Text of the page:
When the electric Ford F-150 Lightning debuted a couple years ago, we opined that it was a missed opportunity for the Blue Oval to create a high-performance sport truck à la the original F-150 SVT Lightning. Now it looks like Ford will correct that perceived misstep with a street-performance version of the soon-to-be-refreshed 2024 F-150. Of course, that’s if a report published last Saturday by Ford Authority turns out to be true.
Introducing the F-150 Lobo
For those who don’t know, the Ford F-150 is known as the Lobo in Mexico, where the half-ton pickup truck has used that moniker since the 1990s. With the Lightning name now attached to the F-150 EV, Ford can’t simply slap that onto a hi-po version of its gas- and hybrid-powered trucks without creating a marketing nightmare and confusing the heck out of people. Instead, the company will reportedly bring the Lobo name to the U.S. market.
Ford Performance recently released a rowdy supercharger package for the F-150 that pairs the truck’s available 5.0-liter V-8 with a 3.0-liter Whipple supercharger to generate a combined 700 horsepower. While we don’t expect the F-150 Lobo to have that much power out of the box—although it’d be sweet if it’s compatible with that package—Ford Authority’s sources claim the sport truck will have a lowered ride height and a unique appearance.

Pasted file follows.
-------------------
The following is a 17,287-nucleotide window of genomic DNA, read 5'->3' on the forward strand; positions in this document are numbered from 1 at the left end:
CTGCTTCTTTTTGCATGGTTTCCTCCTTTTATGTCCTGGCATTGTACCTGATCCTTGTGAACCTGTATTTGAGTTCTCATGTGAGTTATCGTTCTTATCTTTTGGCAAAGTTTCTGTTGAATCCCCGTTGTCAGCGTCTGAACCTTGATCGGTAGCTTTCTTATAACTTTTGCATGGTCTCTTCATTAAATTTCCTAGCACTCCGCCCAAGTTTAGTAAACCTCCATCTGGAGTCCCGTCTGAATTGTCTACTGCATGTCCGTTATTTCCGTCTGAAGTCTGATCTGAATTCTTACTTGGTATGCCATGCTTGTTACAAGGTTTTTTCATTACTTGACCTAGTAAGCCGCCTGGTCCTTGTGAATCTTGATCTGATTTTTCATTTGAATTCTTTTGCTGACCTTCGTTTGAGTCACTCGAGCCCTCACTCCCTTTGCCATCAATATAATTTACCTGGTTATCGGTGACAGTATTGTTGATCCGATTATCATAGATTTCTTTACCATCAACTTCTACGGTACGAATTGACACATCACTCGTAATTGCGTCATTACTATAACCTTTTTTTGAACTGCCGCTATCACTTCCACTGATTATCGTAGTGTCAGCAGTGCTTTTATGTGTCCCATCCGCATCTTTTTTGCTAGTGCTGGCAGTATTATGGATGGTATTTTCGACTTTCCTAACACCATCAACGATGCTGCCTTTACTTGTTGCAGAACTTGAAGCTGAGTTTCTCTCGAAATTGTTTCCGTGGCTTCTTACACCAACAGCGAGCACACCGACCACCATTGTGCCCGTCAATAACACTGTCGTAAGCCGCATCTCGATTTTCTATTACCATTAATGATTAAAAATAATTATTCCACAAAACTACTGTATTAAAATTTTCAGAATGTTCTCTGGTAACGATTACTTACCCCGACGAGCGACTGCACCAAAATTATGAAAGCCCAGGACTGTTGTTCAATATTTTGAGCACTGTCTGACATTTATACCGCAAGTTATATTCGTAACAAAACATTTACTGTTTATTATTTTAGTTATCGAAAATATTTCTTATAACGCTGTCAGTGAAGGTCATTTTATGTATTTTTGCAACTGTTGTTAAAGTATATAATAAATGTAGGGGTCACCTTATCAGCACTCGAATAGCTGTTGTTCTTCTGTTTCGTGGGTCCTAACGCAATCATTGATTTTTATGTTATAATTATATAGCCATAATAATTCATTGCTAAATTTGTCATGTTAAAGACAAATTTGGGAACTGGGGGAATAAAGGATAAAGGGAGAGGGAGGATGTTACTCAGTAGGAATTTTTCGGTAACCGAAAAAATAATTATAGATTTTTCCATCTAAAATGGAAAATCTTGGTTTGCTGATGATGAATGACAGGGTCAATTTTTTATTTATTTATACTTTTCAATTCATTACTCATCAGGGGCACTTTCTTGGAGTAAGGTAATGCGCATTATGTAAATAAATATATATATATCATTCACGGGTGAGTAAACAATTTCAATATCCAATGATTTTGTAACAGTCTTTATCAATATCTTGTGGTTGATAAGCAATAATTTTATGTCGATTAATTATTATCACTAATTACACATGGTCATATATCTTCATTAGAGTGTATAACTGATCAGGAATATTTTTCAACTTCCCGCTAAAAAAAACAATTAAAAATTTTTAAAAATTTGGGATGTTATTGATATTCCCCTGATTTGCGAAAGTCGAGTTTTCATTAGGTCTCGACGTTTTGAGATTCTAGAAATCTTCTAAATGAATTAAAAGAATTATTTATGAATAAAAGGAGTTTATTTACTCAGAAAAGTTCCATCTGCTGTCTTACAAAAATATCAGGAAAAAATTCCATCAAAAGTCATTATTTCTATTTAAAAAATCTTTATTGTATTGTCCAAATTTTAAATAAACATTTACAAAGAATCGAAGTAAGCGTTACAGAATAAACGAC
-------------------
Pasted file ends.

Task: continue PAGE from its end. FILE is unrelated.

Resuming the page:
While powertrain details weren’t mentioned in the report, it sounds like the Lobo variant will be similar to the off-road-oriented Tremor treatment, which is a standalone model that’s currently offered on most Ford pickup trucks, from the compact Maverick to the full-size F-150 to the HD Super Duty.
With the refreshed F-150 set to debut at the Detroit auto show in the coming weeks, we should find out soon if Ford is reviving a hi-po pickup truck like the OG SVT Lightning or if we just got all excited for nothing. Stay tuned.
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Eric Stafford’s automobile addiction began before he could walk, and it has fueled his passion to write news, reviews, and more for Car and Driver since 2016. His aspiration growing up was to become a millionaire with a Jay Leno–like car collection. Apparently, getting rich is harder than social-media influencers make it seem, so he avoided financial success entirely to become an automotive journalist and drive new cars for a living. After earning a journalism degree at Central Michigan University and working at a daily newspaper, the years of basically burning money on failed project cars and lemon-flavored jalopies finally paid off when Car and Driver hired him. His garage currently includes a 2010 Acura RDX, a manual ’97 Chevy Camaro Z/28, and a ’90 Honda CRX Si.